It’s strange how some conditions are studied more in particular countries. Italy is big on coeliac disease, H pylori eradication, and pericarditis, for no reasons I can discern. Having helped to establish that colchicine is a good treatment for pericarditis, they have now moved on to anakinra. Anakinra is a recombinant version of the interleukin 1 receptor antagonist, so it does not grow free on the Apennines like the colchicum lily. So the AIRTRIP Anakinra -Treatment of Recurrent Idiopathic Pericarditis) trial only recruited patients with cochicine-resistant and corticosteroid-dependent recurrent pericarditis. Not surprisingly they could only find 21 patients at three Italian tertiary centres. Anakinra seemed to work but caused transient skin rashes in nearly all patients, and there was one case of ischaemic optic neuropathy.

JAMA Intern Med  Nov 2016  Vol 175

Triglycerides, pancreatitis and MI

Two big cohort studies of adults in Copenhagen yielded a total of 116 550 people with non-fasting measurements of their triglyceride levels. Their data confirm the traditional association between high TG and the risk of pancreatitis and myocardial infarction. There is a linear increase in risk for both, so that compared to people with TG below 1mmol/L, those with a level over 5 had an increased 8-fold risk of pancreatitis and 3.4 fold increased risk for MI.

The Which? guide to aortic valves

This article begins by saying that “postmarket evidence generation for medical devices is important yet limited for aortic valve devices.” Actually it is rather good for aortic valve devices, as the authors show, while for a range of other important devices it is pretty well non-existent. There is a National Cardiac Surgery Audit which gathers data from the NHS and also from private providers, yielding nearly 58,000 aortic valve replacements to analyze here. This is a model for such analysis and identifies two specific biological valves that are outliers and give cause for concern.

Lancet  12 Nov 2016  Vol 388

Back to Bismuth for H pylori

Bismuth has been used medicinally for over two centuries, and Pepto-Bismol (bismuth subsalicylate) has been a bestseller for over a century and shows no sign of losing popularity in shops around the world. It has some immediate effects on indigestion and it can also suppress Helicobacter pylori, though seldom for long. Like many ubiquitous, semi-commensal organisms, H pylori is good at becoming resistant to antibiotics, and patterns of resistance vary geographically. I doubt whether we will ever be able to get rid of it altogether and it is not even clear whether it would be a good thing if we could. This study comes from Taiwan and shows that in places where there is high resistance to H pylori eradication using triple antibiotics alone, adding bismuth tripotassium dicitrate and keeping up a quadruple attack for 14 days can do the job better.


BMJ  12 Nov 2016  Vol 355

Ischaemic preconditioning: when the miracle fails

Remote ischaemic preconditioning is a bizarre and wonderful thing if it really exists. It means that you can occlude the blood supply to a limb for less than 5 minutes and the body will react by protecting all its organs from ischaemic damage over the next few hours. So theoretically if you put a cuff round a limb and inflate it for a few minutes to above systolic blood pressure, prior to surgery that might carry a risk for ischaemia in the heart, brain or kidney, you might prevent injury to those organs. Unfortunately this systematic review provides no clear evidence from randomised trials that this actually happens.

Gene detection to guide anti-D use in pregnancy

Please read carefully before proceeding: “In most women who are RhD negative there is a complete deletion of the RHD gene. The discovery of cell-free fetal DNA in maternal plasma during pregnancy and the feasibility of fetal RHD testing with this source of DNA presented the opportunity to restrict antenatal anti-D immunoglobulin use to only those RhD negative women carrying an RhD positive child, which optimises the use of this blood product.” Actually, it’s a lot more complicated than that, but it can be done: you can tell whether the fetus is actually D positive simply by sampling maternal blood at 27 weeks. This Dutch study shows that this is highly reliable and can be used to target both antenatal and postnatal anti-D immunoglobulin use.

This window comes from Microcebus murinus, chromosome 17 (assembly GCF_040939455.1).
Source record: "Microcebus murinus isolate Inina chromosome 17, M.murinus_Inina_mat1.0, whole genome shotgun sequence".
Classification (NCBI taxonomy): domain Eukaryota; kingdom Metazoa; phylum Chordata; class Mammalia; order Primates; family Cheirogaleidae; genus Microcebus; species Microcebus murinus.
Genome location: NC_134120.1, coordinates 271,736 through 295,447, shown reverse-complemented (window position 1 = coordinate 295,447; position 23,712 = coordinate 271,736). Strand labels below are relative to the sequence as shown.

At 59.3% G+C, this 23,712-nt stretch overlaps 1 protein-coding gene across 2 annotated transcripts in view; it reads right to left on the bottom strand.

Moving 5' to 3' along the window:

Cancer drugs, survival, and ethics

As you may have noticed, most trials of new cancer drugs give me rage fatigue. Terrible design, strange recruitment, bad comparators, stupid endpoints, biased reporting, usually followed by unwarranted hype and unconscionable licensing, deluding patients and bankrupting individuals and health systems. It really could not be worse, in every respect. Peter Wise says this much more soberly in an excellent Analysis piece. Not that he pulls his punches at the end: “Above all, the efficacy bar for approval needs to be raised for both new and existing cancer drugs —by using more meaningful statistical and disease specific criteria of risk-benefit and cost-benefit. Finally, aggressively targeting the less than ethical actions of stakeholders in the heavily veiled medical-industrial complex may be the only way forward: current market driven rather than health driven priorities and practices do not benefit cancer patients.”

Plant of the Week: Pinus sylvestris

The Scots pine is usually seen outside Scotland as a solitary tree, where it can cut a wonderful silhouette against the November sun, or if approached from the other side, can astonish with the shining grey-pink of its tall trunk.

In fact Scotland was the last part of the British Isles which this pine reached following the last glaciation. After the ice retreated northwards, it recolonized the Highlands around 8,000 BC and flourished to form the Great Caledonian Forest, of which a few remnants survive. Elsewhere in Britain, the Scots pine then died out and had to be reintroduced as single park specimens or small stands in the last 300 years.

It is hardly a tree for small gardens, but I am always grateful to see it where some Victorian grandee or churchman thought fit to plant it in a private or public space, preferably near the top of a hill.